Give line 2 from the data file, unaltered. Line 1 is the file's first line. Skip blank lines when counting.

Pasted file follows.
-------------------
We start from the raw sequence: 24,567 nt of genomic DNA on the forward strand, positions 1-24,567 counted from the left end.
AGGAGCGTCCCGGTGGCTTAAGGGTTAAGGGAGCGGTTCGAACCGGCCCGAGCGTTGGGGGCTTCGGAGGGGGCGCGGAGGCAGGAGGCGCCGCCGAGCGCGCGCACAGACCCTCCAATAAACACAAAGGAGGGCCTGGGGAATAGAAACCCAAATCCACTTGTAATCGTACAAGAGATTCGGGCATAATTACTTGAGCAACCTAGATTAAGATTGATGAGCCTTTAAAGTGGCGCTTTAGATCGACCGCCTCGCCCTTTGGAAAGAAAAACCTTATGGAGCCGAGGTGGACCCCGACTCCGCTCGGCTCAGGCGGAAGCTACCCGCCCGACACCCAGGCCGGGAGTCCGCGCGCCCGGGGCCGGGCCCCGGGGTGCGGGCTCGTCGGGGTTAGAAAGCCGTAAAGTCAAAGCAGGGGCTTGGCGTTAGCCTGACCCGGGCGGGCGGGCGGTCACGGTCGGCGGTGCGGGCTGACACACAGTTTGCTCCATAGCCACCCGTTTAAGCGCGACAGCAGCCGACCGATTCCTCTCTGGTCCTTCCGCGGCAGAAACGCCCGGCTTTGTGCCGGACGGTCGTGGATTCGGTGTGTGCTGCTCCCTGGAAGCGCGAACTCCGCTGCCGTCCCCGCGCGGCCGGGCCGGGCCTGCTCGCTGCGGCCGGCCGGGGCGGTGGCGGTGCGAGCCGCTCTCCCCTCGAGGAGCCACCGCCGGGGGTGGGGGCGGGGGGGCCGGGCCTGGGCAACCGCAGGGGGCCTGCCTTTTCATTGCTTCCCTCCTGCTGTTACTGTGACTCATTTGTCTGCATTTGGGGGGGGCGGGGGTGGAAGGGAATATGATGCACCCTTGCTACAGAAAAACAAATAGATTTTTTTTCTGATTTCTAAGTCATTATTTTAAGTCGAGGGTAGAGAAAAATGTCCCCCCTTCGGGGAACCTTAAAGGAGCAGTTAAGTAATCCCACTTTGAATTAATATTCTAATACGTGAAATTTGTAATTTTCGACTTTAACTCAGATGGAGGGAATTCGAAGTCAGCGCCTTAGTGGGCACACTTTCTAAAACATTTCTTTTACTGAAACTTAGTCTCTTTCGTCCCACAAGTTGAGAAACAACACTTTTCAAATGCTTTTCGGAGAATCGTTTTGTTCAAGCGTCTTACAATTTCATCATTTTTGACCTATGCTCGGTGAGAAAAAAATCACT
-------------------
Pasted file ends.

AGGAGCGTCCCGGTGGCTTAAGGGTTAAGGGAGCGGTTCGAACCGGCCCGAGCGTTGGGGGCTTCGGAGGGGGCGCGGAGGCAGGAGGCGCCGCCGAGCGCGCGCACAGACCCTCCAATAAACACAAAGGAGGGCCTGGGGAATAGAAACCCAAATCCACTTGTAATCGTACAAGAGATTCGGGCATAATTACTTGAGCAACCTAGATTAAGATTGATGAGCCTTTAAAGTGGCGCTTTAGATCGACCGCCTCGCCCTTTGGAAAGAAAAACCTTATGGAGCCGAGGTGGACCCCGACTCCGCTCGGCTCAGGCGGAAGCTACCCGCCCGACACCCAGGCCGGGAGTCCGCGCGCCCGGGGCCGGGCCCCGGGGTGCGGGCTCGTCGGGGTTAGAAAGCCGTAAAGTCAAAGCAGGGGCTTGGCGTTAGCCTGACCCGGGCGGGCGGGCGGTCACGGTCGGCGGTGCGGGCTGACACACAGTTTGCTCCATAGCCACCCGTTTAAGCGCGACAGCAGCCGACCGATTCCTCTCTGGTCCTTCCGCGGCAGAAACGCCCGGCTTTGTGCCGGACGGTCGTGGATTCGGTGTGTGCTGCTCCCTGGAAGCGCGAACTCCGCTGCCGTCCCCGCGCGGCCGGGCCGGGCCTGCTCGCTGCGGCCGGCCGGGGCGGTGGCGGTGCGAGCCGCTCTCCCCTCGAGGAGCCACCGCCGGGGGTGGGGGCGGGGGGGCCGGGCCTGGGCAACCGCAGGGGGCCTGCCTTTTCATTGCTTCCCTCCTGCTGTTACTGTGACTCATTTGTCTGCATTTGGGGGGGGCGGGGGTGGAAGGGAATATGATGCACCCTTGCTACAGAAAAACAAATAGATTTTTTTTCTGATTTCTAAGTCATTATTTTAAGTCGAGGGTAGAGAAAAATGTCCCCCCTTCGGGGAACCTTAAAGGAGCAGTTAAGTAATCCCACTTTGAATTAATATTCTAATACGTGAAATTTGTAATTTTCGACTTTAACTCAGATGGAGGGAATTCGAAGTCAGCGCCTTAGTGGGCACACTTTCTAAAACATTTCTTTTACTGAAACTTAGTCTCTTTCGTCCCACAAGTTGAGAAACAACACTTTTCAAATGCTTTTCGGAGAATCGTTTTGTTCAAGCGTCTTACAATTTCATCATTTTTGACCTATGCTCGGTGAGAAAAAAATCACT